The Role of Saccades and Slower Rhythms
In most electrophysiological studies in humans and animals on attention and visual perception, fixation is kept constant. However, in daily life, we make saccades several times per second. Furthermore, even when fixating, microsaccades at 3–4 Hz are apparent (Bosman et al., 2009; Lowet et al., 2016). In future work, it will be of great interest to investigate how saccade relates to coupled alpha and gamma oscillations. One intriguing possibility is that the (micro-)saccades are coordinated with alpha oscillations (Gaarder et al., 1966; Drewes and VanRullen, 2011). While spatial sampling could involve saccades, it could as well be implemented by rhythmic shifts of spatial attention at slow frequency (Landau and Fries, 2012; Fiebelkorn et al., 2013; Song et al., 2014; Landau et al., 2015; VanRullen, 2016).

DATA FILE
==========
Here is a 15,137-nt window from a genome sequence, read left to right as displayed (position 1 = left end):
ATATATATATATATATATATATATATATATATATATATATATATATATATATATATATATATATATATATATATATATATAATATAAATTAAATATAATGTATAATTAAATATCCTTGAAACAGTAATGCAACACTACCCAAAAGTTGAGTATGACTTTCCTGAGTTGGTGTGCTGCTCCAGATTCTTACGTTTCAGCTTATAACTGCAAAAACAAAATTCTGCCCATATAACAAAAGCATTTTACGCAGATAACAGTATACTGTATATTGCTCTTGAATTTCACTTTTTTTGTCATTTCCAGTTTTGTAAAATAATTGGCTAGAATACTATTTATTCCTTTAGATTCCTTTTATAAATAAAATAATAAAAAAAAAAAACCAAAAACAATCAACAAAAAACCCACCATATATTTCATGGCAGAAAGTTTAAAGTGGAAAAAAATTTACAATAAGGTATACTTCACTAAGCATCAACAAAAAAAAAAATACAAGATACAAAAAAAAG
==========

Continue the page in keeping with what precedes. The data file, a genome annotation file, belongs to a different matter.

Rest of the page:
In the latest version of the CTC, Fries (2015) further develops the idea that the cross-frequency coupling between theta and gamma oscillations implements visual attentional sampling (Bosman et al., 2009, 2012). The sampling role of theta oscillations in the visual system proposed by Fries (2015), which seems to be transmitted in the feedforward direction (van Kerkoerle et al. 2014; Bastos et al. 2015), is different from the role of alpha oscillations we propose. Specifically we suggest that the role of alpha oscillations is to implement interareal communication by modulating interareal phase synchronization and the local magnitude. However, recent results suggest that the theta and alpha rhythms could interact. Song et al. (2014) presented interesting results showing that the behavioral performances (in terms of reaction time) in an attention task (discrimination of a square or a circle) was modulated in the alpha range, but alternated between the cued and uncued side at a theta rhythm (3–4 Hz), i.e., the behavior exhibited a theta–alpha coupling.